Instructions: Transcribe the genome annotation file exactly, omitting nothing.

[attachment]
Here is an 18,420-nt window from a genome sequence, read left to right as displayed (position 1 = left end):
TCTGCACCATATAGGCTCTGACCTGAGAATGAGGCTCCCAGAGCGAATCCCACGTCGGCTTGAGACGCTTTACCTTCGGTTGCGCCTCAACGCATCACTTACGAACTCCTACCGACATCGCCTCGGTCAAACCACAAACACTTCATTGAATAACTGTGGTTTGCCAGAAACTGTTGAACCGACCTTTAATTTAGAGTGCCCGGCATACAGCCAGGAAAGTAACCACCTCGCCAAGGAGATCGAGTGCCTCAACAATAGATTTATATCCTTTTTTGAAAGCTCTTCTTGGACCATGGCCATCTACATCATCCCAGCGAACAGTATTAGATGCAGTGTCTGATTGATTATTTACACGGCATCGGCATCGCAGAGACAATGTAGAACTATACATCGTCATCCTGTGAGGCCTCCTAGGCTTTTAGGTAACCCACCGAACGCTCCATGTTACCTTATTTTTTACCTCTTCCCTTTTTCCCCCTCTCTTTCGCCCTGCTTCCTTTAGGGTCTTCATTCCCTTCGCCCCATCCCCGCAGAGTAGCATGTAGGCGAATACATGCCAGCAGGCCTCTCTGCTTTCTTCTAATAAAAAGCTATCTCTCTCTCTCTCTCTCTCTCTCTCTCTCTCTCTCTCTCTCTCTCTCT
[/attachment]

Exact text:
Here is an 18,420-nt window from a genome sequence, read left to right as displayed (position 1 = left end):
TCTGCACCATATAGGCTCTGACCTGAGAATGAGGCTCCCAGAGCGAATCCCACGTCGGCTTGAGACGCTTTACCTTCGGTTGCGCCTCAACGCATCACTTACGAACTCCTACCGACATCGCCTCGGTCAAACCACAAACACTTCATTGAATAACTGTGGTTTGCCAGAAACTGTTGAACCGACCTTTAATTTAGAGTGCCCGGCATACAGCCAGGAAAGTAACCACCTCGCCAAGGAGATCGAGTGCCTCAACAATAGATTTATATCCTTTTTTGAAAGCTCTTCTTGGACCATGGCCATCTACATCATCCCAGCGAACAGTATTAGATGCAGTGTCTGATTGATTATTTACACGGCATCGGCATCGCAGAGACAATGTAGAACTATACATCGTCATCCTGTGAGGCCTCCTAGGCTTTTAGGTAACCCACCGAACGCTCCATGTTACCTTATTTTTTACCTCTTCCCTTTTTCCCCCTCTCTTTCGCCCTGCTTCCTTTAGGGTCTTCATTCCCTTCGCCCCATCCCCGCAGAGTAGCATGTAGGCGAATACATGCCAGCAGGCCTCTCTGCTTTCTTCTAATAAAAAGCTATCTCTCTCTCTCTCTCTCTCTCTCTCTCTCTCTCTCTCTCTCTCTCTCT